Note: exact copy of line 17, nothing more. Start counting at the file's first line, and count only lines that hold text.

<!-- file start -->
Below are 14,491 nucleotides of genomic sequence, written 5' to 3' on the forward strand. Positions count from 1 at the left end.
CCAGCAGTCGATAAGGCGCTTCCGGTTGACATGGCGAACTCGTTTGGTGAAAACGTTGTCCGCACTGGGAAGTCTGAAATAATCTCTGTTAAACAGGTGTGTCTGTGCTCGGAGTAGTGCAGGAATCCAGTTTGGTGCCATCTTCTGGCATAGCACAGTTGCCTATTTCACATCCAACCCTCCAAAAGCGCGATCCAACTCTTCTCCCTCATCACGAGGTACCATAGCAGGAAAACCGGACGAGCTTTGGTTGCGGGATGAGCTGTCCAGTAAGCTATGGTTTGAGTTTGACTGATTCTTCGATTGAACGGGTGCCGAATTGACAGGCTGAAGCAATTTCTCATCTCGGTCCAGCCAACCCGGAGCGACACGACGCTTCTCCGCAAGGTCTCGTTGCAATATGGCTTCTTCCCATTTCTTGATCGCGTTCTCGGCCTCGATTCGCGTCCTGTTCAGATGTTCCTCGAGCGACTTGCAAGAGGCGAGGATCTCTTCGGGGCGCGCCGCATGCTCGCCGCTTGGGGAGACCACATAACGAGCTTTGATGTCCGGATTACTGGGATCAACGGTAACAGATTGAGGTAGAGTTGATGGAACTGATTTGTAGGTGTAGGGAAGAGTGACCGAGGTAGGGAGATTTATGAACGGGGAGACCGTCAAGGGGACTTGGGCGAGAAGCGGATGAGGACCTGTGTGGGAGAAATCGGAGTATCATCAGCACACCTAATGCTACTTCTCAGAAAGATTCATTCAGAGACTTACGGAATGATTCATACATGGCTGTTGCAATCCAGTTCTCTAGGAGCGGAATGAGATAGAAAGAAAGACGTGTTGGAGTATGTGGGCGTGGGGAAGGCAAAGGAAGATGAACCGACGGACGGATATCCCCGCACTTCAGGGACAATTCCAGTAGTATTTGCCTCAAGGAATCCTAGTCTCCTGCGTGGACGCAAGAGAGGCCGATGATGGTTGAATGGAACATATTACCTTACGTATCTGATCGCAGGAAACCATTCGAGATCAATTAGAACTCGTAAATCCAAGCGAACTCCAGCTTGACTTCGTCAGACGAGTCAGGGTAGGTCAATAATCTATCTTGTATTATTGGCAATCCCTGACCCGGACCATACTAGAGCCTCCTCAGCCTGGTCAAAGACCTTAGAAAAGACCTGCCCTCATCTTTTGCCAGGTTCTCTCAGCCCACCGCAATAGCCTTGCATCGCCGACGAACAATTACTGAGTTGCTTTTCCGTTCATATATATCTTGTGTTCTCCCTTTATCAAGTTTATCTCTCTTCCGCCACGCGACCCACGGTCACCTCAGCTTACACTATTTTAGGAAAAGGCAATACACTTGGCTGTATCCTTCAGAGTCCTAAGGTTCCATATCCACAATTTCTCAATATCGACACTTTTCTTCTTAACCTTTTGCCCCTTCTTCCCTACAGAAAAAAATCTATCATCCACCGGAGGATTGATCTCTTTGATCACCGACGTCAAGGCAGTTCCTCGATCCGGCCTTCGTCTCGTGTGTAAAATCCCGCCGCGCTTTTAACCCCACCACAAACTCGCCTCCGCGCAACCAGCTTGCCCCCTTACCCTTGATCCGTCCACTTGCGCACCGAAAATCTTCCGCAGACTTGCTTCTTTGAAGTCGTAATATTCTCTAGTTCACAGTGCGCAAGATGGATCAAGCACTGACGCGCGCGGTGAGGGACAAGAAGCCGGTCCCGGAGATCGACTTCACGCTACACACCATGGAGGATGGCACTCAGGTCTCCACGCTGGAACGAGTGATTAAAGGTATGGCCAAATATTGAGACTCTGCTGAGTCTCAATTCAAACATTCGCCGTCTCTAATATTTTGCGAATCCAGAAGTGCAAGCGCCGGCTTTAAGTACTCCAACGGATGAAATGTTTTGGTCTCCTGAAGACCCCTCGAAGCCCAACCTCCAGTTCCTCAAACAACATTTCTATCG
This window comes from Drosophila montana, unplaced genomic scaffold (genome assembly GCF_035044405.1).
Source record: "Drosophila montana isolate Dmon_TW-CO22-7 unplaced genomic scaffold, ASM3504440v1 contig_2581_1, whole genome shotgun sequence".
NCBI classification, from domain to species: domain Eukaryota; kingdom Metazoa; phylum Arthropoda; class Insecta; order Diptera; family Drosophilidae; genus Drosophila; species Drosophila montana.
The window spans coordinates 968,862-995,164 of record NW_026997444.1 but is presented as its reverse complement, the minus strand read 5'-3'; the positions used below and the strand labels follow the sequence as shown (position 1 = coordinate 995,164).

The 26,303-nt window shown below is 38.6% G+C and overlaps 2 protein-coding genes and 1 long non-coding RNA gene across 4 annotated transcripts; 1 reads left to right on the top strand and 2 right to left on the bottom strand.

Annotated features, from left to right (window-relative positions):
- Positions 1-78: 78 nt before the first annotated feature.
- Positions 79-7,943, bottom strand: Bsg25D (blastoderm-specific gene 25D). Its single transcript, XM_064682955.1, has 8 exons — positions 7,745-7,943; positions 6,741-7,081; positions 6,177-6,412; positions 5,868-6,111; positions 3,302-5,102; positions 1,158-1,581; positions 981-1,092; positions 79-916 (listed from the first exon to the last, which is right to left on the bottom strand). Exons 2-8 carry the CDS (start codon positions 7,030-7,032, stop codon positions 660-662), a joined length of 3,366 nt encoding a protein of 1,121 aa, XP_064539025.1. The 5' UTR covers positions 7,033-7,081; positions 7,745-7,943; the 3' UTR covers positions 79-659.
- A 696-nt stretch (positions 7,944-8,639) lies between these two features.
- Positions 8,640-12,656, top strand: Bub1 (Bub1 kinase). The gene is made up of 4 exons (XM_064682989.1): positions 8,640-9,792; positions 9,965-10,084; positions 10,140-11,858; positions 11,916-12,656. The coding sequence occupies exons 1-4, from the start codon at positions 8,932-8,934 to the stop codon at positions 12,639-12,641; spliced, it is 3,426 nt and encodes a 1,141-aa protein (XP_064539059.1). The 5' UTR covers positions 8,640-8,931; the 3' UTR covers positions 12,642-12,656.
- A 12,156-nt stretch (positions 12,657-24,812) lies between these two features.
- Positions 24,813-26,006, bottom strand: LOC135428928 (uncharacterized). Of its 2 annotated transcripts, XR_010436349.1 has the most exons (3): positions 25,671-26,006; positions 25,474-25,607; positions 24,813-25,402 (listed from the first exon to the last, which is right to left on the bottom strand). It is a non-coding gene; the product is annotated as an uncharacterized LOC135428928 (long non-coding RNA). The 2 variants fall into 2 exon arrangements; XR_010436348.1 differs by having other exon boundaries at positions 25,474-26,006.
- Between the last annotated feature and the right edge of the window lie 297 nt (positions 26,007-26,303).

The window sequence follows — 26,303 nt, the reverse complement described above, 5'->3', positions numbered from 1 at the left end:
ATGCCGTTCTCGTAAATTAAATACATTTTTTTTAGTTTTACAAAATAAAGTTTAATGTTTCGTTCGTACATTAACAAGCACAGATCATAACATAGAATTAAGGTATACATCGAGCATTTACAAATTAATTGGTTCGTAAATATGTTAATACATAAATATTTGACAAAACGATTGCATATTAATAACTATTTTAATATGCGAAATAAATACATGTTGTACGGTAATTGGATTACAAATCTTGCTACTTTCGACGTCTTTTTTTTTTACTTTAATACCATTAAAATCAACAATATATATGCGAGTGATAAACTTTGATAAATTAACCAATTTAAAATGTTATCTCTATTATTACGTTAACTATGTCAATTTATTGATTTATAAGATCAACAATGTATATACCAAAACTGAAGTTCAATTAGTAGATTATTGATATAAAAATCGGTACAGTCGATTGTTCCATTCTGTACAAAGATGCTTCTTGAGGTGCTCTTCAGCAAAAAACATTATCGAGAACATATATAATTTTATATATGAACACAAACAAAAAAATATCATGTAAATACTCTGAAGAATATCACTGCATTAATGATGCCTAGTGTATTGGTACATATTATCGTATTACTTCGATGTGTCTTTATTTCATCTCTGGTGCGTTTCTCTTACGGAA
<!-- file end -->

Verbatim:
ATGCCGTTCTCGTAAATTAAATACATTTTTTTTAGTTTTACAAAATAAAGTTTAATGTTTCGTTCGTACATTAACAAGCACAGATCATAACATAGAATTAAGGTATACATCGAGCATTTACAAATTAATTGGTTCGTAAATATGTTAATACATAAATATTTGACAAAACGATTGCATATTAATAACTATTTTAATATGCGAAATAAATACATGTTGTACGGTAATTGGATTACAAATCTTGCTACTTTCGACGTCTTTTTTTTTTACTTTAATACCATTAAAATCAACAATATATATGCGAGTGATAAACTTTGATAAATTAACCAATTTAAAATGTTATCTCTATTATTACGTTAACTATGTCAATTTATTGATTTATAAGATCAACAATGTATATACCAAAACTGAAGTTCAATTAGTAGATTATTGATATAAAAATCGGTACAGTCGATTGTTCCATTCTGTACAAAGATGCTTCTTGAGGTGCTCTTCAGCAAAAAACATTATCGAGAACATATATAATTTTATATATGAACACAAACAAAAAAATATCATGTAAATACTCTGAAGAATATCACTGCATTAATGATGCCTAGTGTATTGGTACATATTATCGTATTACTTCGATGTGTCTTTATTTCATCTCTGGTGCGTTTCTCTTACGGAA